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5 1! r :tra meâ€¢ . to University Of South Florida Campus Edition SEVENTY-FIRST YEAR-No. 3Jfi Roundup of Events Jampa TAMPA, FLORIDA, MONDAY, FEBRUARY 3, 196-1 Debate for SA Presidential Candidates Thursday, Free Hour PRICE FIVE CENTS Formal Campaign Speeches Scheduled Next Week Formal campaign speeches of candidates for student association offices are scheduled Tuesday, Feb. 11, with elections to be held the day after. Three polling stations will be set up on campus, according to Max Hudson, parliamentary authority. Tentative locations of these machines will be Argos Center, UC Gallery Lounge and FH 147. In case a run-off is necessary, it will be held Feb. 14 and formal installation and assumption of duties by new officers will be Feb. 17. In the race for president Bob Ashford has an nounced a 21-point platform. Charlie Money said he will have a multi-page platform out soon. In a rundown of recent speeches, both Ashford and Money have said they favored the creation of a judicial branc.l) of the SA. Money also pointed out that administratively, the "span of control in the executive branch is too wide and the appointment of a cabinet to remedy this is a necessity." Concerning salaries, Ashford said he did not believe in them "because such offices constitute a service, not a job." He said if offered a salary he French Diplomat T !!e of France at New Orleans, Jacques Liget-Bilair, will appear in the TA Thursday, Feb. 13. His topic will be French Politics Since 1958. Liget-Bilair will be on cam pus all day Thursday, and a reception will be given for him at 2:30 p.m. in the UC ballroom. The program is sponsored by the French club but all are Invited to attend, according to Kay MacKay, club president. .. . /1 would donate it to a scholarship fund. Money said the question of a salary would have to be decided by the legislature. Both candidates disagree on the em ph as is which should be placed on student polls. Money said that the opinion poll is "only one of a number of administrative tools available." He places higher priority on the image of USF as seen by the general public. Ashford said the fundamental duty of student government is to represent students and that poll ing has been the only means to accomplish this so far. In other SA news the legislature moved to re duce the minimum academic load for president and vice president in an emergency meeting last week. If passed, the constitutional amendment will allow the two top officers to take a minimum of nine hours per trimester instead of 12-as is now required by Section 4.1 of the SA constitution. Since this will entail amending the constitu tion , it will have to be passed by two-thirds of the legislature in their regular meeting Thursday and then voted on by the students in the Feb. 12 elec tions. Proponents of the amendment said it would enable the president and vice president to make higher grades and devote more time to their of fices. In other action vice president Myrle Grate ap pointed a committee to investigate the campus news paper for its alleged bias. Michael Foerster, editor of the Campus Edition, told the legislators that such a move was "purely political." " We regard such an investigation as an attempt to intimidate the paper. The student association has wanted to control the newspaper for several years, but we are an independent organization." The committee has no power to take any action other than just investigation, according to Dr. Her bert J. Wunderlich, dean of student affairs, Earlier Grate had erroneously said the committee would BOB ASHFORD CHARLIE MONEY have the power to subpoena witnesses. * * * In Race Planned
THE TAMPA TIMES, Monday . February 3 , 1964 -----a---Campus Edition Editorial Page Make It More Ethi,cal When the reins of the student association turn over next week, we hope the new officers will initiate a changes to make the opera tion of the SA more ethical. Needed changes in the rules committee certainly s t a n d out. After the confused atmosphere and the dubious circumstances which surrounded their decisions last week, the SA owes it to the student body to correct such wrongs. It may have arrived at a just decision , but in the words of Dean Herbert Wunderlich , "It doesn't look so good." We agree, and a change is definitely needed. In the first place , it doesn't seem that the rules committee's de cision really counts when the presi dent can take matters in his own hands and make the decision. We feel this was not the best or the wisest move and that it can be construed as unconstitutional. Sec tion 6.1.3 of the SA constitution states that one of the purposes of the rules committee is "to inter pret the constitution ." It is true, however, that they finally did con cur with SA president Roscoe Davidson the day after he made his decision . Another unconstitutional move was made by Myrle Grate when . he appointed a member to the rules committee the night before a cru cial vote on the eligibility of one of the presidential candidates . Members of the rules committee can only be chosen by the Execu tive Council and the Legislature (Section 6 . 1.4 of the SA constitu tion), not by the vice president. Besides being unconstitutional , Grate's action was questionable since the appointee is a roommate of one of the presidential candi dates the same candidate which had appealed to the committee for the revote . The constitution makes no men tion of possible appeals of decisions made by the rules committee. Therefore, when candidates want to appeal a rules committee deci sion, they must resubmit it to the rules committee. The establishment of a judicial branch would probably be the best solution to this problem, and such a department could hear other ap peals from the entire association. Hopefully, too, it would erase the dubious practices some of our "politicians" em ploy . Because the Campus Edition is trying to expose these questionable practices the SA legislature has established a committee to investi gate the paper . Though it is the right of any or ganization to investigate any other organization, the Campus Edition feels that the investigation is being used as a political tool to intimidate the paper . This newspaper reaffirms its goals stated in the Sept. 9 issue of trimester I , and wishes to remind the SA that we are not under their control , and , therefore , not their puppet. As we pointed out in the Sept. 9 editorial, the Campus Edi tion is " .. . an independent paper which serves as a battleground of experience for the staff, not a propaganda machine." Since that editorial the staff has tried to maintain the highest standards of journalism, and . no amount of intimidation from the SA or any other organization can make us lose sight of these standards: City Planners Forget Car Size When Marking Parking Places By DIANE SMITH of the Campus Staff City planners always forget to observe the size of American cars when mapping out parking place. For some obscure reason their allotments are al ways marked out for something between a Sprite and a roller skate. This is not a tragedy if one happens to own a foreign or domestic economy car, but when any of the Fisher Body products are put into action there is woe in store for women drivers. ONE POLICE officer, who was en joying a good laugh at the efforts of a female shopper trying to squeeze her convertible into a Vespa-scaled space, commented as follows: "It's not the city's fault," he said. "The reason she can't make it is her sense of distance . Look at her. She's eying that curb like it was the Berlin Wall. Watch this ... " There was a crunching screech of metal and the officer shoo k his head . "Walt 'til her husband sees that repair bill," he predicted. "MY WIFE does it all the time," he continued. "I come home after a hard day of arresting jaywalkers and there she i s, trying to hide her car behind the rhododendrons. "When I ask her what's wrong, she just smiles and says she had a little, bltty accident . W hi c h," he added , "usually means a little, bitty bill for a couple of hundred bucks." Letters to the Editor By this time the shopper had man aged to get one fin and part of a fender in the space and was wearing a look which could only be described as battle fatigue. The officer leaned against a sign and pointed at the struggling car. " Now, if they didn't concentrate on it so much" he resumed, "they wouldn't have half so much trouble. Look at the way she's staring at the yellow line, like it was the key .to Fort Knox or something . "AND NOTICE the way she hugs the steering wheel. She's lucky she didn't go through a win d ow that time." he squinted at the car and nodded with ap parent satisfaction. "This is the last time she's going to try it," he said. "See? . She's got her crash helmet on ." The s l i g h t 1 y battered convertible made a turn and circled, closing in for at least a three-point landing. There was a nerve-wracking moment when the right wheel swung over the curb, grazing a veteran and his trained Aardvark, but the driver made a quick recovery and the car stopped. THE DRIVER celebrated her victory by leaning against the dashboard and sobbing. The officer, looking like John Wayne a}Jout to offer sympathy to some one he'd just made a widow, strolled over to the car and tapped on the glass. Then he led the hysterical driver over to the sig n he'd been 1 e ani n g against, pointed to the "No Parking" notice and began to write a ticket. Article Not His, Says Grate As the first trimester was closing, an organization was accomplished that shall article appeared i.n the campus news-exert its influence upon forthcoming stu paper allegedly wntten by the Vice Pres-dent governments for times to come . To ident of the Student Association. The first list some of these: two paragraphs spoke vaguely of some A revised and more durable set of unmentioned accomplishments of t he le gby-laws were drawn up. islature; remainder written in even A permanent committee system was poorer diction was an attack upon some established. of the "old-time members" of the legi sThe student government records were lature. The article submitted to the paper brought up to date. by person or persons unknown (a n at-Channe.ls of communication were re-tempt to use my name to discredit inopened. dividuals in the upcoming election) was Routine legislature was attended to. in no way a fault of the editor who The major achievement of acquiring merely thought he was publishing an for students a greater voice in univer honest account by mys e lf. To give you sity affairs by gaining representation on some specifics as to the real accomplishadministration courtcils has almost been ments of the leg islature, I shall have to achieved. say no univers ity-shaking bill s or resolu-tions were passed. However, work and re-Myrle R. Grate Jr. SA Vice President The Campus Edition A special edition of The Tampa Times pub Jished weekly by journalism students of the University of South Florida. , 1\lember, Associated Collegiate Press EDITOR ................................... Michael Foerster Feature Editor .................................. Jackie Montes Cartoonist ....â€¢.â€¢..............â€¢............... Stephen Davis Advisor ..â€¢..â€¢â€¢ , â€¢â€¢.......................... A. T. Scroggins STAFF WRITERS Diane Bass Betty Linton Diana Byther Joseph Loudermilk Greta Dixon Laura Mandell Norma Harper Howard Marsee Robert Keehn Cliff Price Sandra Kirschner Robert Sanchez Dorothy Laker Louisa Tietz Oneta Wakeford Sue Stuart Lee Russell Leona Ehlert Sam Nuccio Kathleen Manetta Patricia Pulkrabek Phyllis Tarr Larry Vickers Jr. Pat Costianes Phillip Lucas Richard Oppel Jackie Montes Diane Smith Deadline for copy is 1 p.m. Wednesday for the following Monday edition. Offices are located in the University Center, Room 222, Extension 619. â€¢ I TR,IMESTER TRAUMA "Now this is what a campaign poster oughta look like." By USF Professor String Quartet Plays Orig ina 1 Com position Five Pieces for Seven Instru-given at 1:25 and 8:30 p.m. in ments , a composition by USF FH101 will also include String professor Theodore Hoffman , Quartet Opus fa, No. 3 by Lud will be featured in two conwig von Beethoven , and String certs tomorrow by the UniverQuartet in D mtnor by Franz sity String Quartet. Schubert. Schedule Of Events, Bulletins Theatre ... (Continued from Pare 1) ASCD Confab Teachers AtUSF FridaySome 400 Florida high school and college teachers will be on campus this week to discuss the various pressures on today's children and how these pres sures effect the school cur riculum. They will attend the annual winter conference of the Flor ida Association for Supervision and Curriculum Development Feb. 7-8 . Several Topics The program will include dis cussions on such topics as the demand for academic excel lence, the dilemma of conflict ing values, the explosion of knowledge, and the effect of cultural deprivation. Featured speakers at the USF conference will be Dr. Harold Drummond of the University of New Mexico, president-elect of ASCD, Pressures on Children and Youth; Dr. Harold Ben jamin of Southern Illinois A TALOS team member throws for a basket u n i v e r s 1 t y, Dimensions of against Beta IIW in an 1-M basketball game. Talos Educational Policies, and Dr. Ira won, 22-21.-(USF Photo) Gordon of the University of Florida, Changing Views of Sports News Children. .Preparations for Bike Race in Full Swing '1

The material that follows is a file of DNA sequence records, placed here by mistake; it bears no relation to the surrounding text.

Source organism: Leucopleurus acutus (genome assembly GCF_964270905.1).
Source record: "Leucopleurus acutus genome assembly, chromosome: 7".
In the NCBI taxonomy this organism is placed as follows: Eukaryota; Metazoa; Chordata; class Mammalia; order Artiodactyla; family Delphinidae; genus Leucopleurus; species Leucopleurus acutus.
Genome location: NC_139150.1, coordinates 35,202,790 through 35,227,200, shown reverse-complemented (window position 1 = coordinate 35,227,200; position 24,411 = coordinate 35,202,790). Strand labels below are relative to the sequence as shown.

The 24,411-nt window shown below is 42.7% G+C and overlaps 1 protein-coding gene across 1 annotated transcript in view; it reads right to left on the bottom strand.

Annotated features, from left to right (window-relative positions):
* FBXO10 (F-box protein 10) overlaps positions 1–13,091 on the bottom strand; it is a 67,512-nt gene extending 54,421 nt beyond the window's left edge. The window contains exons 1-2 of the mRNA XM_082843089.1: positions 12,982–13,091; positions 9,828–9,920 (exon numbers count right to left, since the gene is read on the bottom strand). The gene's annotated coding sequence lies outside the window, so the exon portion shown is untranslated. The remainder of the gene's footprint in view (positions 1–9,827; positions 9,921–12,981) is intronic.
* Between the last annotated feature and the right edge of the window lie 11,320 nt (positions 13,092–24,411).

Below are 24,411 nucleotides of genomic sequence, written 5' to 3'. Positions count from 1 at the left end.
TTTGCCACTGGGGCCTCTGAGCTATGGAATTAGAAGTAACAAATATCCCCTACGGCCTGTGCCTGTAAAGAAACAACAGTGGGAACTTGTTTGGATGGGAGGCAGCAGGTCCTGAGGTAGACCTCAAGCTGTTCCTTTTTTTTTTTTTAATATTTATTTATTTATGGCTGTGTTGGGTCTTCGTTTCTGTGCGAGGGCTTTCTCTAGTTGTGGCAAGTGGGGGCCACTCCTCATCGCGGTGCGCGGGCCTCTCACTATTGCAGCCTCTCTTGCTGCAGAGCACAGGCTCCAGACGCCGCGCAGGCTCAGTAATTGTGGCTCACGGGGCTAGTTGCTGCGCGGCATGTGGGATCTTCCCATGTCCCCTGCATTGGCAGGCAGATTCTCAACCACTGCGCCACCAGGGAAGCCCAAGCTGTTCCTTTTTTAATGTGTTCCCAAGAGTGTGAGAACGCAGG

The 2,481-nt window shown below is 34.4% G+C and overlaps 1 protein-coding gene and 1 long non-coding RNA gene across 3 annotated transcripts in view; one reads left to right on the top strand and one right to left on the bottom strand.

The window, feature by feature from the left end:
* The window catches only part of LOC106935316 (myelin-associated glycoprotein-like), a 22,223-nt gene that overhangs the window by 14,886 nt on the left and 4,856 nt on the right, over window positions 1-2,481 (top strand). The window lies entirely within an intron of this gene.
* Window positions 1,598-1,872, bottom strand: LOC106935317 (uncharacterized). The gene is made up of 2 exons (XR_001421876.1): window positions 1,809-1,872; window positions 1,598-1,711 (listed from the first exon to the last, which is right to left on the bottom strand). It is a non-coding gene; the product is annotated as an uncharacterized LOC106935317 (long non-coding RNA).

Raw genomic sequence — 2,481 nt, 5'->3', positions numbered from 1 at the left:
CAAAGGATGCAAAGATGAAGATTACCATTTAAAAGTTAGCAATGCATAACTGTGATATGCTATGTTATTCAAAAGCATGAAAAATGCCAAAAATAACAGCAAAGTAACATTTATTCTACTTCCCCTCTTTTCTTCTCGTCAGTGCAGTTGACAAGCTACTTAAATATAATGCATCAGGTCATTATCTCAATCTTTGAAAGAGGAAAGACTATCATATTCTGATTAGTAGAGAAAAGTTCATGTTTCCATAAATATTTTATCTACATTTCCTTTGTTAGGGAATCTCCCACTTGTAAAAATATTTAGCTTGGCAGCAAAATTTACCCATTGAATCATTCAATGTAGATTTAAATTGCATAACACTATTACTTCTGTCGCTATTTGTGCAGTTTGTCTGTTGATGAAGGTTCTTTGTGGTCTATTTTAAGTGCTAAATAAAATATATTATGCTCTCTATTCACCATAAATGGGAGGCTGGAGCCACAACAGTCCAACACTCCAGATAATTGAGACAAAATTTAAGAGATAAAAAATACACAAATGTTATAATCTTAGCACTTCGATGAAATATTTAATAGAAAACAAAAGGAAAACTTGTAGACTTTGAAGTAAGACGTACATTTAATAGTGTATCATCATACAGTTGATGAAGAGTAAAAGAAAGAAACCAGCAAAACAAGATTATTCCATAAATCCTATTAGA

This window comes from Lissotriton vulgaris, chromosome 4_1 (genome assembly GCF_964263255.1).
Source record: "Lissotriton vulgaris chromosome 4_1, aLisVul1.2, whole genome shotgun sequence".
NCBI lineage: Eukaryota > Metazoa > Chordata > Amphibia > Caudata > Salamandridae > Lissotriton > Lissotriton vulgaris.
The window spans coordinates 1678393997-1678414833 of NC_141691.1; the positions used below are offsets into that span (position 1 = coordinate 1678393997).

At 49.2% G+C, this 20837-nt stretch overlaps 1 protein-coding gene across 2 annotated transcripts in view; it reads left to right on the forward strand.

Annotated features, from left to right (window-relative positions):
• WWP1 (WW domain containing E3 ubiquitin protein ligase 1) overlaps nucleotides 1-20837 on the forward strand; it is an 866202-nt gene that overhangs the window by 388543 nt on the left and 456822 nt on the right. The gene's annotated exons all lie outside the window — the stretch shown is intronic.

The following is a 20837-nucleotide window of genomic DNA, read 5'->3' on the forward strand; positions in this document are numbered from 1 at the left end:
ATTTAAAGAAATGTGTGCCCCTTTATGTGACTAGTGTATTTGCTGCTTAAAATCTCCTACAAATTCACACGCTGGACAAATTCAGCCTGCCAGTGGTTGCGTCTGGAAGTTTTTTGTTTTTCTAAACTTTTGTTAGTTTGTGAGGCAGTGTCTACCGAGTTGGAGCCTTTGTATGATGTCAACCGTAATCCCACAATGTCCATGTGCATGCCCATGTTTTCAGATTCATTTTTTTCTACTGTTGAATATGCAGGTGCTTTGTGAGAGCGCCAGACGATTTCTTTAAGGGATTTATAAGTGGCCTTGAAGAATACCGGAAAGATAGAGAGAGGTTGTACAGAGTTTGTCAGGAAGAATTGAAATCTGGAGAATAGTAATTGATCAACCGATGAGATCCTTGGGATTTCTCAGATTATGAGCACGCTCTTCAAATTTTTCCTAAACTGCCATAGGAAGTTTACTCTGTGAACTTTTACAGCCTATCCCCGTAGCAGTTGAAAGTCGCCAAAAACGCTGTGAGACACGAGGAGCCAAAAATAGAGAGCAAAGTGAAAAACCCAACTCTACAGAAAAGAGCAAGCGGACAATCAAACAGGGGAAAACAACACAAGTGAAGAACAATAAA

WORLD SUGAR SHORT AGE OPENS DOORS TO ISLAND THE TAMPA TIMES, Monday, February 3 1964 19 U.S. Hails Embargo Despite Cuba T rode Spurts ' The Splendid View (EDITORS N 0 T E: Cuba's 1 The scarcity of sugar and its The amount of Cuban sugar the stunning changes in the has shown respectable succesâ€¢ recent bus deal with Britain, increasing value are the rea-1 exported to the free world inworld sugar market. ses," this source said. ATHENS Christmas cake church of St. George, the effect of a magic , floating island tem porarily moored in the space above Athens. and its negotiations with Spain sons. is the background: j creased only slightly last year Administration sources deny Al!hough the blacklist of shi.ps and other countries have indiTo begm with the Cuban 1436 000 to . 1963 1398 any complacency. They do em-tradmg with Cuba grew steadily cated a rebirth of its sup-sugar harvest was iarge through ' ' . ns m ' ' ., phasize, however, their belief longer through 1963, he said tlte posedly suffering economy. 1959, 1960 and 1961, Castro's 000 tons 10 1962. that the U.S. embargo policy total number of calls by free Mount Lycabettus, the highest point of Athens proper <909 feet above sea level, some 400 feet higher than the nearby Acropolis), is the center of a raging controversy. The official arguments have been dispensed with, but the populace rages on. Now Lycabettus is only lit on Mondays, Wednes days and Fridays, with no --....--:::.--! explanation. Here's how the United States first three years in power. The The higher price however, has hurt the Cuban economy world ships declined from 930 sees the situation.) production figures did not begin brought, Cuba an estimated $50,and is still effective. in to 370 in 1963. By LEE WINFREY to plummet until 1962. 000,000 more in foreign exchange "Given the needs and disre-Elimmation of service by Chicago Daily News Service The U.S. Department of Agri-credits, government sources pair of the Cuban economy," y.s. and airlines to Cuba j WASHINGTON, Feb. 3 -U.S. culture, drawing chiefly on data estimate. said source, "the investment m late to a 50 per foreign policy toward Cuba is from the International Sugar Armed with this new money, to effect a turnaround reductiOn 10 the travel ?f in danger of running aground on Council, figures the size of the Cuba drew spirited bidding for (Improvement) ls greater than Americans to Cuba J.D The possible influx of visitors, supposedly start ing on completion of the teleferric 'late next spring, will affect something else. This is the nocturnal ac tivties on the slopes that Athenians have tagged a reef of high-priced sugar bags. Cuban sugar crop was 5,784,000 the bus contract landed by Ley.$50,000,000 or so they got he stillaid. h t Sugar was the lure in the tons in 1958, Fulgencio Batista's land Motor Corp. Now Castro is (m 1 ncr e a sed revenue last u a s . as 1 . 8 sugar, British bus deal announced last last year in power. dickering with Spain for some year)." .And month. The recent Russian trade Under Fidel Castro the pro-freighters (the number is Even when the 400 British mAar 1tn thw tic b 0kdse 1 tn t 'll t th t , b li d t b b t f' ) d b . 'd gams a ac rop, ore It appears that tourism officials decided that many visitors desire to get atop the sharp-rising peak and take in the awe-inspiring panorama of the Greek capital and environs. The seaport of Piraeus, six miles south, is clearly visible. "Lycabetian Nights , " but for which the church has other names. agreemen w1 swee en e po duction totals w e r e 5,964,000 e eve o e a ou 1ve , an uses arr1ve, one source sa1 , C b tr d d 1 'th th fr in current Cuban negotiations tons in 1959, 5,862,000 tons in has approached Great Britain, Cuba will still be "well over wu an aa rea i e for Spanish ships and European 1960 and 6 767 000 tons in 1961 France, Spain and eastern Euro1,000 buses short," compared to a Y n locomot ives. -all totals' larger than the last pean countries to deal for some a Batista-era bus fleet of more mon s come. __ ___ _ Access at present may be made by car two-thirds up. The final third can only be accomplished on f o o t. This steep climb stops many from reaching the very peak. * * * Tourism officials believe a teleferric (or tramway) would solve the problem. Opponents claimed the contrivance with its pro jected companion restau rant would mar the natural beauty of Lycabettus. Arguments back were that at a distance no one can tell the difference. Tourism won and work commenced. The teleferric is being constructed, primarily by tunneling t h r o u g h the rocky mass, on the "back side." This happens to be the snooty section of Kolonakl, the "Mayfair of Athens" where most of the embassies and residences of leading Greek govern ment officials are located, and complaints have been many aboilt the drilling noise which starts promptly at 7:30 a.m. And, too, of the daily dust storm raised. But all to no avail, for no official change in work hours or conditions has come about. * * â€¢ Mount Lycabettus, so named after the wolves that used to roam its slopes in ages gone by, used to be illuminated nightly by a series of lights that ring the top third of the craggy peak. From a distance this gives the mountain, topped by the Architect Foe Crosses Burn Of 20th Century As Tuskegee Dies at 83 School Shut LONDON, Feb. 3 !A'l Sir TUSKEGEE, Ala., Feb. S !A'l 1-.lbert Richardson, architect, -Crosses were burned at the artist and arch foe of 20th Cenhomes of three school officials tury life, died today. He was 83. as Alabama authorities waited Twoce president of Britain's to see how federal authorities Royal Academy, Sir Albert would react to the closing of cherished a fondness for GeorTuskegee High School. gian surroundings and a conA Negro attorney, Fred Gray ictir.n that the 18th Century of Moqtgomery, said the 12 Ne was the only time worth living groes a t t e n d i n g the school in. planned to show up for classes In his house at Ampthill, near today. London, he refused to have elecWhite pupils who formally at tric light or telephones. Often tended Tuskegee High quit and he in breeches, tt ding rivate school. penw1g, shoes w1th silver buck-are a en a P les and a three-cornered hat. The Macon County School A bathroom and a car were Board ordered the school closed among his few concessions to Friday in obediance of orders the modern age. from the state school board and Famous buildings he designed its ex-officio chairman, Gov. Include the Newmarket Jockey Club Manchester Opera House George Wallace. Bathâ€¢ assembly rooms and There was no immediate in facade of the Regent Street dication what action Wallace Polytechnic ln London. might take if he He was a scathing critic of The state board sa1d It was not modern architecture. "Nothing economical to operate the school should be streamlined except with its 12 pupils and 13 faculty water closets," he once said. members. Sir Albert's wife died in 1958. The brass burnings last night He is survived by a daughter. were at the homes of HarrY Raymon, school board chairman .. ihltkA /U.G who lives in Tuskegee, a n d U#U board 111embers B. C. Duke and Emerson Guthrie, who live in AND : lt'.t Macon County. 11'/.tt 4;"$ There was no explanation as lft-t)J to why the three men were targets of cross burnings, but there OETTHE OINUINI lURTfR ffiAST was criticism of board members earlier since they refused last September to comply with an executive order by Wallace that the opening of Tuskegee High be postponed one week. Wallace then enforced his order with state troopers. It rr.arked the first appearance of America'â€¢ ,,,,,., Selllnt troopers on public school propTOILET TANK BALL erty. They later appeared at Huntsville, Birmingham a n d M o b i 1 e, also under federal court orders to desegregate their schools. Tho of!lclont Wator Master lnJtantlysfopl tho flow of wator after oach flushing. 75c AT HARDWARE STORES EVERY YEAR ADVERTISERS IN AMERICA INVEST MORE IN NEWSPAPERS THAN IN .RADIO, T.V. MAGAZI"NES & BILLBOAR T SOURCE: PRINTER'S INK THE TAMPA TRIBUNE-TIMES * * * In the pa'St, Easter time In the face of these had tid-Batista year. locomotives and railroad cars. than 5,000. ADVERTIBEMI!!NT has been the time to climb Lycabettus, especially for the midnight Mass. It of fers a bird's-eye view of the various processions snaking their way through the darkened city of Athens. ings, the u.s. State Depart-Production fell to 4,800 ,000 What does the U:nited States! The administration's estimate ment insists that its long-standtons in 1962, then to 3,800,000 plan to do about th1s? \ of Cuba's railroad needs is de ing embargo policy is not dead. last year. U.S . government sourThe question draws answers scribed as classified informs-The State Department believes ces look for a 1964 crop of belike "increased pressure" and tion. One sauce offered the opin the embargo can still be ef-tween 3,400,000 and 3,800,000 "an intensification of the ion however, that Cuba is "talk fective. There is no work now tons, another decline . ent policy." ing to one country about 20 going on toward any sweeping For the five-year period 1958-There is no sign, however, of diesel locomotives, a drop in the changes in U.S.Cuban policy. 62, world sugar prices hovered any wide_ rang 1 n g program bucket compared to what they The power of the positive "NO I" Official cannonades on â€¢ King Paul's birthday and other such state events are all heralded from Lyca bettus. Opposite Lycabettus, to the north, is Mt. Hymet tus, famed for its honey and purple sunsets. Fur ther away is Pendeli which has given forth marble for more than 3000 years, and still had enough to help put up the 13-story mod ern-day marble palace, the Athens Hilton, and the bulk of the mountain is still standing. The decision by Britain's Leyaround three cents a pound. The aimed at coming to grips with need." land Motor Corp, Jan. 7 to sell average was 3.5 cents in 1958, "lt is clear that through 1963, Cuba $12,000,000 worth of buses 2.98 in 1962. Bradges to Kentucky the policy of economic isolation and spare parts came as a stun-Last year, the average price ning shock to Americans. Cuban of sugar in the world market LOUISVILLE, Ky. !A'l Ken trade was a spavined nag, it shot up to an average of 8.5 tucky dedicated two new inter was widely believed. Suddenly it cents. Now it is more than 10. state bridges across the Ohio looked like an economic stallion. "There were two bad crops in River in the same week. WHEN YOU'RE REALLY HURTING Are troubled by de clining morals in the nation . . . in your community? Norman Vincent Peale tells how just one person can start a by using the posiâ€¢ tive "NO I" â€¢ What happened? a row in eastern Europe," said The first was the $6 million In the opinion of U.S. policy an Agriculture De p a r tment Covington, Ky., to Cincinnati makers, Cuba is now cashing in spokesman. "Spain's beet sugar bridge, a double-deck span on a 'Vorld s u g a r shortage, crop failed in 1963 because of named for retired Kentucky Rep. which fue island itself, through drbught," said a State Depart-Brent Spence who was in Conm is m a n a g e m e n t and in-ment official. gress 32 years. I â€¢ Read how and when to apply it-to society, to your. children, even 'to yourself! In February Reader's Digest now on sale. efficiency, helped to create. Cuban sugar is now worth The other was the $10 million Cuba's increasing activity in more than three times what it John F. Kennedy Memorial trade with the free world, be-was worth two years ago. Just Bridge between Louisville and ginning with the bus deal and like a housewife at the superJeffersonville, Ind. expected to continue, has been market, European countries that The Covington span carries building up for two years. buy it are feeling the pinch. Interstate 75, the Louisville 1-65. People have faith in Reader's Digest When 141,7 46 more Dodges and Dodge Darts were bought in 1963 than in 1962 ..â€¢ And 124,716 more Plymouths and Valiants â€¢.. And 17,854 more Dodge Trucks .â€¢. When 1963 sales of Chrysler Corporation cars were up 38% over the previous year-What does it all add up to? 1,040,097 new Chrysler Corporation car and truck owners have discovered styling to their taste, and engineering and performance of such excellence that it can be confidently backed by the first . and only 5--year or 50,000 ... mile warranty* in American automotive history. Before you buy any car, visit your near ... by Chrysler ... Plymouth or Dodge dealer. 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20 THE TAMPA Tll\lES, Monday, February 3, 1964 HEARINGS SCHEDULED IN TAMPA Man-Makes 'Point' With Needle, Wins Ribbons Dr. Frank Miller =========:;l rThe Wonderful "Yorld Air Pollution Increasing LOUISVILLE, Ky. (JP)-A and loan company treasurer. and began making handbags an4 heart attack led to a new hobby While recovering, Livingston chair covers, Livingston has won and eventually a batch of blue watched his wife work on a 14 blue ribbons at Kentucky and ribbons for 59-year-old Otis Liv-needlepoint chair cover. Texas state fairs plus 11 otherâ€¢ Of ANIMALS Chicago Daily News Service Sen. Edward S . Muskie m-Mo.l, don cited the fact that in Man-ingston, a Louisville accountant Since he took up the needle for second and third prizes. Air pollution has cast an will wind up a tour of Los An-chester, England, tests have al ominous cloud over the nation' s geles, Denver, Chicago, Boston ready been run on a transparent great ci t ies. It is a sticky paU and New York City with hear-plastic face mask containing that is spreading, to the sub-ings in Tampa Feb. 20-21. ammonia crystals to combat urbs, to the smalle1 cities, to Purpose of the hearing s is to contaminated air. the towns and villages. determine where and how a 1500 SQ. FT. OF LIVING SPACE FOR ONLY â€¢.. An average of about 50 days proposed $95,000,000 in federal IN OSAKA, Japan, the author a year air strikes Los aid. should .be the wrote, a public vending machine a cnpplmg blow : nation au pollution. dispenses 20 _ second whiffs of wg the Los Angeles basm mto The dunens10ns of the prob-By DR. F.RANK MILLER light z o n e . The temperature a gas chamber filled with smog. lem are outlined graphically in clean oxygen for about 3 cents. DEAR DR. 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People have faith in Reader's Digest One local eaR gets you a room at any Sheraton Hotel There are Sheratons from Manhattan to Waikiki, from Tel Aviv to Toronto, They all give you: Free parking. Free TV and radio. Family plan (no charge for children in your room). Guaranteed rates. In sured Reservations. Fine res taurants and lounges right on the spot For ,Insured Reserva tlons _ar any Sheraton, call: 229-6431 . 85 SHERATON HOTRS & MOTOR INNS . Tampa. Community Center chorus. 1:15 p.m.; circus (11), 3:30 times we don't get to eat Phys!cally handâ€¢capped club business p.m.; homework help 16>, 3:30 p.m.; In Ne.v Orleans, Tulane Unisomething the day we p.::. and m e d i. c a 1 researchers to. The next day we don t p.Ponce de Leon Center-Teen night, Anderson Center-Adult dance, 7:30 linked mystenous annual out to throw it out and waste 1t 1f 7 p.m.; weight Uiting, 7 p.m.; teen p.m. Tuesday-Spanish class, 9:30a.m.; breaks of asthma there with . . . c ourt 3man basketball and volleyball teen open house, 3 p.m. . . Fnskey could eat 1t. He weighs leagues, 7 p.m. Grant Park Community Center, Tuessmoldermg dump frres . More almost 100 pounds and isn't Hunt Center-Teen '!ight, . 7 p.m. day-Study hour, 4 . p . m . than 64 000 persons were hos. Tuesday-Women's phys1ca1 J1tness, 9 Interbay Commumty Center -Adult . . ' . . fat. He would eat anythmg of-a.m. ceramics c lass, 7:30p.m.; square dance p1talized With asthmatic attacks f d but \ v e don't want to DeSoto Center-Preteen 7 p.m. class, 8 p .m. T.uesday-Adult ceramics. in five years Nm' e dl.ed m ere North Boulevard Communtty 9:30 a.m.; bndge lessons, 10 a.m.; . one make him sick either. -G.G. -Balle t ( teens pre teens>. 5:30 party bridge < beginners'. and adrecent outbreak. . d p,m.; table tennlS club, 7:30 p.m.; vanced), 12:30 p.m.; pamtmg and N d t bl' I b DEAR G.G. : If the f 0 0 br idge (beginners and i.ntermedlat.,.), sketching, 1 p.m.; youlh orchestra , 4 ew a a pu I S led y the looks and smells safe. it probbaton, 4 p.m.; U .S. Public Health Service as ably is. 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